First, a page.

Top 9 Business Books for an Agile Mindset

There are several Agile books that are well-known among Agile enthusiast and Kanban practitioner. If you are looking to quickly build up your know-how on Agile or Kanban, I would recommend these 9 must-read books.

 

#1: The Lean Startup – Written by Eric Ries 

LeanStartup
Why Choose This Book? 

The Lean Startup approach by Erie Ries helps companies that are looking to build more efficient capital management and leverage human capital efficiently.

What Makes This Book Unique? 
Inspired by the lessons from lean manufacturing, it relies on “validate learning”, rapid scientific experimentation, as well as a number of counter-intuitive practices that shorten product development cycles and measure actual progress without resorting to vanity metrics. It allows the companies to shift directions with agility, and alter plans inch by inch, minute by minute. Lean Startup is a well-known mindset among startup entrepreneurs for enabling companies to increase their agility, flexibility, and capability.

#2: The Five Dysfunctions of a Team – Written by Patric Lencioni

dysfunctionsWhy Choose This Book?
This book provides a leadership fable, which anyone can learn a great lesson of what not to do and to do.

What Makes This Book Unique?
In the Five Dysfunctions of a Team, the author Patric Lencioni once again offers a leadership fable that is as enthralling and instructive as his first two best-selling books, The Five Temptation of a CEO and The Four Obsessions of an Extraordinary Executives. This time, he turns his keen intellect and storytelling power to the fascinatingly complex world of a team.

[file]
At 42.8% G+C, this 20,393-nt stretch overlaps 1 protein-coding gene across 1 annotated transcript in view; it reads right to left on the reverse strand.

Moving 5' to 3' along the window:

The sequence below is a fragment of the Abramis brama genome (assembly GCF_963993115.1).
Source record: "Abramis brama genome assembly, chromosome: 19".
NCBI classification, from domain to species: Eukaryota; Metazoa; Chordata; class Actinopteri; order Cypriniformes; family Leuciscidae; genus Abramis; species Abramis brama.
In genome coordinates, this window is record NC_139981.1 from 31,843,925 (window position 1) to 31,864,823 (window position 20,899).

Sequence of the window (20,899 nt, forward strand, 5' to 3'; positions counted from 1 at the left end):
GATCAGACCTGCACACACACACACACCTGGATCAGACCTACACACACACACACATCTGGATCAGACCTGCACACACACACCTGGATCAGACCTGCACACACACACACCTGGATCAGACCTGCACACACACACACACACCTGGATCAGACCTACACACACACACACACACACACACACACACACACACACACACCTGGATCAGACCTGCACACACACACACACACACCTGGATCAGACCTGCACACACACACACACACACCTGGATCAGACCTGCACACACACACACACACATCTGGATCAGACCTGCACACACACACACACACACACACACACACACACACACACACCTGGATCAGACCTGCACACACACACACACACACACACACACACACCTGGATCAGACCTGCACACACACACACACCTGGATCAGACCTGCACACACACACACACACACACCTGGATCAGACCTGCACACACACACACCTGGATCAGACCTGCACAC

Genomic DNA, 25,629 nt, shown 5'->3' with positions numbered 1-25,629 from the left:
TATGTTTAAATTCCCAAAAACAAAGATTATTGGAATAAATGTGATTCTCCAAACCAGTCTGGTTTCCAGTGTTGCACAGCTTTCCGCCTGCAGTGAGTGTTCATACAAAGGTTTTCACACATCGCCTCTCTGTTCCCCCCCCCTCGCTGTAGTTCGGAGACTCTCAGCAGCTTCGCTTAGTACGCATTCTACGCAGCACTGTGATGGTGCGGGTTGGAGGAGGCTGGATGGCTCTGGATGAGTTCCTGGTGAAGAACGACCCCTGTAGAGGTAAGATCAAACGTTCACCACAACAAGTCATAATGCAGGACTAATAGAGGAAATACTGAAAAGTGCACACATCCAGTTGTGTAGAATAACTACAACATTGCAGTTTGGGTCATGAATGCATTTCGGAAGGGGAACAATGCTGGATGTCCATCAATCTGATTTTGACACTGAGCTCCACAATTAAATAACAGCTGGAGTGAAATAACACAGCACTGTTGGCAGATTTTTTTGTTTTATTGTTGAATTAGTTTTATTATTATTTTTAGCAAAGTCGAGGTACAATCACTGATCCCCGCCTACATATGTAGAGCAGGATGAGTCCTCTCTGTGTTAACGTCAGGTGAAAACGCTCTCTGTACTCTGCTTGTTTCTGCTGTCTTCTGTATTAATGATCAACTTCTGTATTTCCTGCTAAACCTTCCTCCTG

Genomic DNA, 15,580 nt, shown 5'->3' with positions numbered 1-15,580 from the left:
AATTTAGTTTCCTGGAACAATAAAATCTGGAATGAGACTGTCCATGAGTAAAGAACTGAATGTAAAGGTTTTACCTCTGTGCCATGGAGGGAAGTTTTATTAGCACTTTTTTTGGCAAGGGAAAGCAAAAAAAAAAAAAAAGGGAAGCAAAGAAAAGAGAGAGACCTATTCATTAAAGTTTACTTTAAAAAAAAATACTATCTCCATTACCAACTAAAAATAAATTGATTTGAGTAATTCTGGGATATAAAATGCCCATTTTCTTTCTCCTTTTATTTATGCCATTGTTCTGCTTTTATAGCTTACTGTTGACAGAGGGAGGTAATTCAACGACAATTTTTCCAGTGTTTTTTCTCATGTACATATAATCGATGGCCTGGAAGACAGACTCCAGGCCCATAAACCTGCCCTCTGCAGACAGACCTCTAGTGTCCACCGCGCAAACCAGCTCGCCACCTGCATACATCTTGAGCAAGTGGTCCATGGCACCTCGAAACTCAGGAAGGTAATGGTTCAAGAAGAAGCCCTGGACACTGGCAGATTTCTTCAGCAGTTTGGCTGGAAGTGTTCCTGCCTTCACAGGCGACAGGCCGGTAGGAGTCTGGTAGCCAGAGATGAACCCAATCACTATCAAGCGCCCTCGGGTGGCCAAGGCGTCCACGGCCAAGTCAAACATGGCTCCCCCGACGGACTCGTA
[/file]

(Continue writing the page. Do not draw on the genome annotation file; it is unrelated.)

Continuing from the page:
The Five Dysfunctions of a Team has become the world’s most definitive source on practical information for building teams. The book’s impact extends beyond business schools, churches, non-profit organizations, professional sports teams, and the military. When the book first came out, The Five Dysfunctions of a Team sold over two million copies and continues to be a fixture on national best-seller lists week after week.

The book provides 5 Main Dysfunctions:

  • Dysfunction #1: Absence of Trust

    The fear of being vulnerable with team members prevents the building of trust within the team.

  • Dysfunction #2: Fear of Conflict

    The desire to preserve artificial harmony stifles the occurrence of productive ideological conflict.

  • Dysfunction #3: Lack of Commitment

    The lack of clarity or buy-in prevents team members from making decisions they will stick to.

  • Dysfunction #4: Avoidance of Accountability

    The need to avoid interpersonal discomfort prevents team members from holding one another accountable.

  • Dysfunction #5: Inattention to Results

    The pursuit of individual goals and personal status erodes the focus on collective success.

 

#3: The Fifth Discipline – Written by Peter M. Senge  

FifthDisciplineWhy Choose This Book?
This book is a great example of the art and practice of the learning organization. It’s one of the best books for building an agile organization.

What Makes This Book Unique?
The Fifth Discipline, Senge describes how companies can rid themselves of the learning disabilities that threaten their productivity and success by adopting the strategies of learning organizations, which new and expensive patterns of thinking are nurtured, collective aspiration is set free, and people are continuously learning how to create results they truly desire. 

#4: Agile Software Development with Scrum – Written by Ken Schwaer, Mike Beedle

AgileSoftwareDevelopment
Why Choose This Book?
You can utilize this book for the aspiring development team to use Scrum.

What Makes This Book Unique?